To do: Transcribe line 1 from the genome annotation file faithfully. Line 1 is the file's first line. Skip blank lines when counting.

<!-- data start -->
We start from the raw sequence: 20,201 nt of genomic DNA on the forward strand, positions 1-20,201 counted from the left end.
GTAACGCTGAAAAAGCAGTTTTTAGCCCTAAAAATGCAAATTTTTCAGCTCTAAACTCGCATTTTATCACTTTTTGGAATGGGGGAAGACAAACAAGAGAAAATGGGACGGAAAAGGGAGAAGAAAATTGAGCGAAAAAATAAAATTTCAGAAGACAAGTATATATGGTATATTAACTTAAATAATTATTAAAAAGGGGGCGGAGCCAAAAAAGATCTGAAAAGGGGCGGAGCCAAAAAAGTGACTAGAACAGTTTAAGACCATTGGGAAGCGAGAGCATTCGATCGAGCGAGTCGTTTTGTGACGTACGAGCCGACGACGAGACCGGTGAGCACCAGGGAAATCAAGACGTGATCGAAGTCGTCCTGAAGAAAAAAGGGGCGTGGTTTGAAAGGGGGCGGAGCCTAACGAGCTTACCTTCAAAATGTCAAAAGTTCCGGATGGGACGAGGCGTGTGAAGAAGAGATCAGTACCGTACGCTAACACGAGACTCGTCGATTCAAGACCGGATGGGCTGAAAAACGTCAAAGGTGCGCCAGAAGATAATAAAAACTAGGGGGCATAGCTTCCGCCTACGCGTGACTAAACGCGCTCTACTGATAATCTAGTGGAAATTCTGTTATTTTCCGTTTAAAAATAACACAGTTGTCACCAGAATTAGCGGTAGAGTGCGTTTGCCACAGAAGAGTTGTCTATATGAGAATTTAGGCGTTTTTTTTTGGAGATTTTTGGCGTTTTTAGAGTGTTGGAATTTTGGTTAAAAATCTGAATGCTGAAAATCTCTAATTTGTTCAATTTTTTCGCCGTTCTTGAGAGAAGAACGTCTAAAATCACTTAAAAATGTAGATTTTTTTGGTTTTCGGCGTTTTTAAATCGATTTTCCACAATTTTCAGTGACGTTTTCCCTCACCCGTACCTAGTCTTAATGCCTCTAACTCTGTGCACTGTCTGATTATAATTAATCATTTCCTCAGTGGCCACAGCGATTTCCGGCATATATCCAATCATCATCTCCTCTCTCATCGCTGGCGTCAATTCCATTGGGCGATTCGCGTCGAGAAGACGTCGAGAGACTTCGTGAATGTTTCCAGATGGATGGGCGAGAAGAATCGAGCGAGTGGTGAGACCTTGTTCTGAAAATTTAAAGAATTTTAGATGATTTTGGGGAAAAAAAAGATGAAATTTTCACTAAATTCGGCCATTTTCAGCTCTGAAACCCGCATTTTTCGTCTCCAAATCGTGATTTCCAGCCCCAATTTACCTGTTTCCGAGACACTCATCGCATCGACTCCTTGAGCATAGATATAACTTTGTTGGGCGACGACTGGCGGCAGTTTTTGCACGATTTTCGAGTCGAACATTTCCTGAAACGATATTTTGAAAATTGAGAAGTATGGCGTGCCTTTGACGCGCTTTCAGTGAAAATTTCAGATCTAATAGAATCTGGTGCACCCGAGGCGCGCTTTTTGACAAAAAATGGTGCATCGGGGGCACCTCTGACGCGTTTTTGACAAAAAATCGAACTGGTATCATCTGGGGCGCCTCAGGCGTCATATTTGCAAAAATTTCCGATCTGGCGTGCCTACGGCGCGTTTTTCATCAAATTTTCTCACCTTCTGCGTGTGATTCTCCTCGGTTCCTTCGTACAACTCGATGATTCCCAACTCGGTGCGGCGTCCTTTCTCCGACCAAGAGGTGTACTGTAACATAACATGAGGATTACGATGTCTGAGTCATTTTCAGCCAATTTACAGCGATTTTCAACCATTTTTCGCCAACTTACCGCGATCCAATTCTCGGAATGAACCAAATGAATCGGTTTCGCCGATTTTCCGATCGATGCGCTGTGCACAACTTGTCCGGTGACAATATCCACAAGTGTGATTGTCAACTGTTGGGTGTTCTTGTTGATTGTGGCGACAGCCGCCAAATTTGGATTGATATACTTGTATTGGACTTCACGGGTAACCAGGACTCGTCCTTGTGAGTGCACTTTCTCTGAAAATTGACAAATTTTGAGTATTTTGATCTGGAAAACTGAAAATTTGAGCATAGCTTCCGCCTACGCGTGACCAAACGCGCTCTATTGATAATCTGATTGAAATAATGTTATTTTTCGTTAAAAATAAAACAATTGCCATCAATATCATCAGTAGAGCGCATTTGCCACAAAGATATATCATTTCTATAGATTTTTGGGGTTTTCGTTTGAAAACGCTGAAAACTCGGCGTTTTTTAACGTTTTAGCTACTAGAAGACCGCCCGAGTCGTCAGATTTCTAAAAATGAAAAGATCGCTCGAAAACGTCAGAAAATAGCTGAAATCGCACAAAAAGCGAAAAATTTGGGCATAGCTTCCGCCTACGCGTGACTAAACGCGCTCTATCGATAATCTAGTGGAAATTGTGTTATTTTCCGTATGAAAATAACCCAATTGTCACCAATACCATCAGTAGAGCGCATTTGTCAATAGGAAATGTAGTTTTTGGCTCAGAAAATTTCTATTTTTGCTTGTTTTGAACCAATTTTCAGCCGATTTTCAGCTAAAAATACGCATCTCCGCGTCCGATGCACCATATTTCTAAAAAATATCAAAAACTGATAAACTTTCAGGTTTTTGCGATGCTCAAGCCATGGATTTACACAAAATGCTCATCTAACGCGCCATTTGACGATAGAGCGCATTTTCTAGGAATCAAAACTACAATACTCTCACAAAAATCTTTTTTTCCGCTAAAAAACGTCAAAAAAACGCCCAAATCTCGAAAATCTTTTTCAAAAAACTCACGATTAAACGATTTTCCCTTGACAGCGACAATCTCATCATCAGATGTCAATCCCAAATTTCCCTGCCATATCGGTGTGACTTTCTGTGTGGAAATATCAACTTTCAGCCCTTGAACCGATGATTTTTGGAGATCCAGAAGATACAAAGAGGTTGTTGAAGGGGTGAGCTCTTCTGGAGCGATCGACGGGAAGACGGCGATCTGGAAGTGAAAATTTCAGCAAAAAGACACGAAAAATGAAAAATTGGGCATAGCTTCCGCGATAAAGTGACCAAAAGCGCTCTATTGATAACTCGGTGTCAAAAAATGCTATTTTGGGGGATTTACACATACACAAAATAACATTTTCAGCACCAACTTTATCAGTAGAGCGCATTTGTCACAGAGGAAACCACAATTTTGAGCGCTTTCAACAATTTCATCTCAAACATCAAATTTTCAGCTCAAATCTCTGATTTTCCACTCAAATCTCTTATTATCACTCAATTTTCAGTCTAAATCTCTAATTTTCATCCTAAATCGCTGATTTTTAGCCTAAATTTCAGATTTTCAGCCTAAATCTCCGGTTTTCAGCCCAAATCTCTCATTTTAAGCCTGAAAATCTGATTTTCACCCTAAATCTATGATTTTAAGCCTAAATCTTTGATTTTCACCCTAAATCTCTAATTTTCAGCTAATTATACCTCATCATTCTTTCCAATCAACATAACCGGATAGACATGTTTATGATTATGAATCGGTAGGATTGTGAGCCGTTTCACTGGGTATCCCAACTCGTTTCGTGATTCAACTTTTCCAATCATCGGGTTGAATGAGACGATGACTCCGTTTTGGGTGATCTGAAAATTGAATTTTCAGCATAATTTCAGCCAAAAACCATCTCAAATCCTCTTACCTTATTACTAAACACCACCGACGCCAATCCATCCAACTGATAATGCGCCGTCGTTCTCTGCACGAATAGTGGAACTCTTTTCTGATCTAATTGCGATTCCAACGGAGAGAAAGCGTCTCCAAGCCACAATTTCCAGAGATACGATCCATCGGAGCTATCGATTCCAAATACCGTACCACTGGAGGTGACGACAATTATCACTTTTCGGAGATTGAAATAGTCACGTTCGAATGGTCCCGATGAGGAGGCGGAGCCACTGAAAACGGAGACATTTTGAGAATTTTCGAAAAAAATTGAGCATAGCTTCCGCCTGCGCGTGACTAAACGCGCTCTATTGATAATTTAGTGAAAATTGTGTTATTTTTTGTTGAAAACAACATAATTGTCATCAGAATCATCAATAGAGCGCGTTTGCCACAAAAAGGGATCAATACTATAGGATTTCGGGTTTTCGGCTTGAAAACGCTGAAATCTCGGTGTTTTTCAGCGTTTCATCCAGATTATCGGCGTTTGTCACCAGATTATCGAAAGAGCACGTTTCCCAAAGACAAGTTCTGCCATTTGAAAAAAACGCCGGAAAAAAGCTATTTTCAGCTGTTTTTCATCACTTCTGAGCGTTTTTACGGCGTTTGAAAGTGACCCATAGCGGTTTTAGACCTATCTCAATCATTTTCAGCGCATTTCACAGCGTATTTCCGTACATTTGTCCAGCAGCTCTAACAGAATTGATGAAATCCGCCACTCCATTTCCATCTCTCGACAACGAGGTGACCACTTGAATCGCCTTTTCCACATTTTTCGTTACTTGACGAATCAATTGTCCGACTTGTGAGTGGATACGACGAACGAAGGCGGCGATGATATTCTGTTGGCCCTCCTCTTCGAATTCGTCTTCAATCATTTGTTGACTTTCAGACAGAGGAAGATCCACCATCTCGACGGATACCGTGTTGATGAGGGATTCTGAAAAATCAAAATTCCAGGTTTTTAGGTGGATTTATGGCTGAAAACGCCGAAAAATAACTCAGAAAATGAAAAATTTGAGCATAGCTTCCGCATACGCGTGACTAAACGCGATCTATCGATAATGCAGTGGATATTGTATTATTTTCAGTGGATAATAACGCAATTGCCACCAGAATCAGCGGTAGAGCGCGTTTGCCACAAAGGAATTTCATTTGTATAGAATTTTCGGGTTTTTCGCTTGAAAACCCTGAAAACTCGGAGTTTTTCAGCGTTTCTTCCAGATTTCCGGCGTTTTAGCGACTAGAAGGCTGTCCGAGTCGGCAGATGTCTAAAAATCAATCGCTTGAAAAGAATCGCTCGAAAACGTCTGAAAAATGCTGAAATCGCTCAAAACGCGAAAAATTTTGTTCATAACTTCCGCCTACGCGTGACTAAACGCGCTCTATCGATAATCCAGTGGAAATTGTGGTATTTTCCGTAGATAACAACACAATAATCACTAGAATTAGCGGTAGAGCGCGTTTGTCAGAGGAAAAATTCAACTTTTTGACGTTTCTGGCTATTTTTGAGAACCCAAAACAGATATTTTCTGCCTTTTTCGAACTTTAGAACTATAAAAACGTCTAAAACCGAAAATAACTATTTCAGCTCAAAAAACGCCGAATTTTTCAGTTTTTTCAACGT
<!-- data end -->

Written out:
We start from the raw sequence: 20,201 nt of genomic DNA on the forward strand, positions 1-20,201 counted from the left end.